I also reviewed Toshiyuki Shirai‘s [without joy, without happiness] series of self-portraits dressed in what is a typical ‘salaryman’ (business) man suit, posed in expressionless faces in ‘out of context’ situations, eg. playground, swings and slides where children enjoy themselves. He complains of the ‘mental torture that salarymen endure like “a man digging a hole in the morning, and fill it in the afternoon every day, endlessly”. This creative series can be expanded to include other scenarios – like on a beach, in a kindergarten etc where the contrast can be extended. I like this kind of photo series – of self -examination and creative portrait photography.
I knew of Noriko Takasugi‘s recent portrait at this year’s Taylor Wessing Photoprize where she was a finalist with her portrait of celebrated Japanese artist Yayoi Kusama. Also, her Fukushima Samurai series of portraits which she showed at Mt.Rokko this year. What I didn’t expect was the depth of research she had done in this project which, for several years now, has over 40 fine portraits of modern day samurais, each, dressed in traditional garb and photographed respectfully in and around the Fukushima area. It is time a book is published.
Another promising work I have seen is Ryosuke Saito’s humorous observational series of ‘tourists, smartphones and selfies’ called “#photooftheday” (- complete with hashtag).
His witty captures of beachgoers in Thailand reveals more about what I term the ‘experience’ economies have to offer and yet informational exchange still holds true in our social media world. Similar ideas with the Rose Garden series above.
Another brilliant colour series is by Eiji Ohashifrom Hokkaido.I saw him at Mt.Rokko last year where he displayed a black and white collection of his Vending Machine series. At the time I thought that they could be improved if he captured them in colour instead. This year he showed another set of vending machines in colour, and I thought they were significantly improved, as they showed the placements of these machines in more realistic and contemporary settings. The images are quiet reflections of an essential and modern invention that is found all over the country. He has 9 pieces of this series being shown at the Singapore International Photo Festival 2016 in October.
The photographer known as TOMM is a bubbly person and dons a pair of Yohji Yamamoto trousers. He showed me his series of raw and gritty black and white photographs of festival people from over 30 such events across Japan called Ikai (Spirit World).
His pictures are to record what he calls ‘tamafuri’ or life soul of these events in modern times Japan, where science makes everything efficient and festivals seem irrational and strange at times. He photographs in black and white to depict the sacredness of their existence.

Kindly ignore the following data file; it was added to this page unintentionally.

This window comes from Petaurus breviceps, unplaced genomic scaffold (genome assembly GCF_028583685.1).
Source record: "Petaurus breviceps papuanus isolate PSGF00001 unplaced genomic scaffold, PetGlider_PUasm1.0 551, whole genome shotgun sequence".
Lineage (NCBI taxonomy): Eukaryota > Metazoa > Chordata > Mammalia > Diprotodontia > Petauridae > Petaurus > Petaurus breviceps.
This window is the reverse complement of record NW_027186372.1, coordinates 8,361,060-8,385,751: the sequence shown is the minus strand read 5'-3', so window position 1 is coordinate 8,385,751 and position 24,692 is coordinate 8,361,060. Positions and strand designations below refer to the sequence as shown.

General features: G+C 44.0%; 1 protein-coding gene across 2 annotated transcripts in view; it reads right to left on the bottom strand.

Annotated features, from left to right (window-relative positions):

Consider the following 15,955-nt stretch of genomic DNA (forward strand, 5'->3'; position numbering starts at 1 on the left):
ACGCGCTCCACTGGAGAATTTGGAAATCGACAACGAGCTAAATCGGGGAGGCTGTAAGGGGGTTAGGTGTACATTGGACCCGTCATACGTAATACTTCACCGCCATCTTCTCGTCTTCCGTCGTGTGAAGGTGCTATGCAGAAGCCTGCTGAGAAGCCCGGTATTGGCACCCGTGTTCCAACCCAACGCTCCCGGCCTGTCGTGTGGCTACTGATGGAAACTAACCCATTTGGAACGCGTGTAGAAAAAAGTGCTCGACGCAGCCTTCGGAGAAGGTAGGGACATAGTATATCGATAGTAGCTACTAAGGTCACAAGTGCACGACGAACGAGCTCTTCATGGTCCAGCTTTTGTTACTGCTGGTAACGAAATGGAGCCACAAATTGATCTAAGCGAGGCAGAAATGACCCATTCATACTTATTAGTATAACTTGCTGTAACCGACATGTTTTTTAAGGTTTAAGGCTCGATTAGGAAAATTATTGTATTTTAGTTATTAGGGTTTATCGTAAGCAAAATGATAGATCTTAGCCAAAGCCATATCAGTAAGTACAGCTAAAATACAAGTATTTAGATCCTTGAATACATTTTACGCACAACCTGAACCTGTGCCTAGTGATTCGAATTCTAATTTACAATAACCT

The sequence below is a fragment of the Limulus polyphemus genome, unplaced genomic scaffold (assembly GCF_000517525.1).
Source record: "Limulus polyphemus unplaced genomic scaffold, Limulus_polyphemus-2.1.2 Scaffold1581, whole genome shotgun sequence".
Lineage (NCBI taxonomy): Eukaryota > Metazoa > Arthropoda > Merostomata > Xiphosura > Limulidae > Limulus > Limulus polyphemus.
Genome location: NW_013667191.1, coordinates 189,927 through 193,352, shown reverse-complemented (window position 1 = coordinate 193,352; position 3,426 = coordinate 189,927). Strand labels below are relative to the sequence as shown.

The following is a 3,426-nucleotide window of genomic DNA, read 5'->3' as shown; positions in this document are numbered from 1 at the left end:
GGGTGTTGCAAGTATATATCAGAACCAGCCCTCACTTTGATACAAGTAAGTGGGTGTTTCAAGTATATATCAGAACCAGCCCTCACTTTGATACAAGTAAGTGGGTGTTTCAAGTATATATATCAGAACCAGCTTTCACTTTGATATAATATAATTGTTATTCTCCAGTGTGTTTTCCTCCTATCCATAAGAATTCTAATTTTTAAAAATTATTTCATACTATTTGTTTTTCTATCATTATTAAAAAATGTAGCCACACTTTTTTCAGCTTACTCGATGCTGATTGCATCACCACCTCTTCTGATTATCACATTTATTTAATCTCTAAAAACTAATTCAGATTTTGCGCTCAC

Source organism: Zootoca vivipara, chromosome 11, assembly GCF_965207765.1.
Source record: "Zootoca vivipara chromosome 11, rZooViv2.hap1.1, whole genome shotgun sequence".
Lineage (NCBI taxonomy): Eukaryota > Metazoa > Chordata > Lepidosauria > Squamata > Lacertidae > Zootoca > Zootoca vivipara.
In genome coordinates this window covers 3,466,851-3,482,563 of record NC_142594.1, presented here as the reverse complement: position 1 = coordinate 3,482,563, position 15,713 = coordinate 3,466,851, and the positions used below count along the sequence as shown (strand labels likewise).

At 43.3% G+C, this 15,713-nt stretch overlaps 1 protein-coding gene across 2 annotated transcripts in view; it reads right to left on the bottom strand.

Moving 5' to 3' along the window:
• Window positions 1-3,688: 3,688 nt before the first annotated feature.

I found his images to be varied, strong and well composed, as often than not, photographing at public festivals can be quite restricted in terms of vantage points.
His images are bold and has a sense of immediacy to them, unlike many festival photography series I have seen. I did suggest to Tomm if he could visit the annual Thaipusam festival in Malaysia one day, that would be right his street.
One of my favourite images of the festival came from Takako Fukaya from Aichi.
She is a mother three girls and she started showing her black & white images of them playing and doing normal things in and around her home, gardens and recreational parks. I didn’t feel as though she was portraying them in their joyful existence as they seemed too contrived. Nonetheless, when she began to show me her previous series of colour studies of them, right at the end of the review session, it completely surprised me! This set of toned portraits was fresh : innovative and whimsical, using homely props and natural light with effect. Beautiful.
Finally, I was also impressed with Yoshi Okamoto‘s series about women scorned. There is much intimacy and isolation that showed through to the viewer with her work about depression, despair, loss and ultimately, an unknown fate which lies ahead for the woman in the picture. Yoshi is no stranger to awards, as one of the images from this series was selected as a finalist in the Kuala Lumpur International Photoawards2016. We also discovered that she has been selected as one of the 100 candidates at Review Sante Fe this year.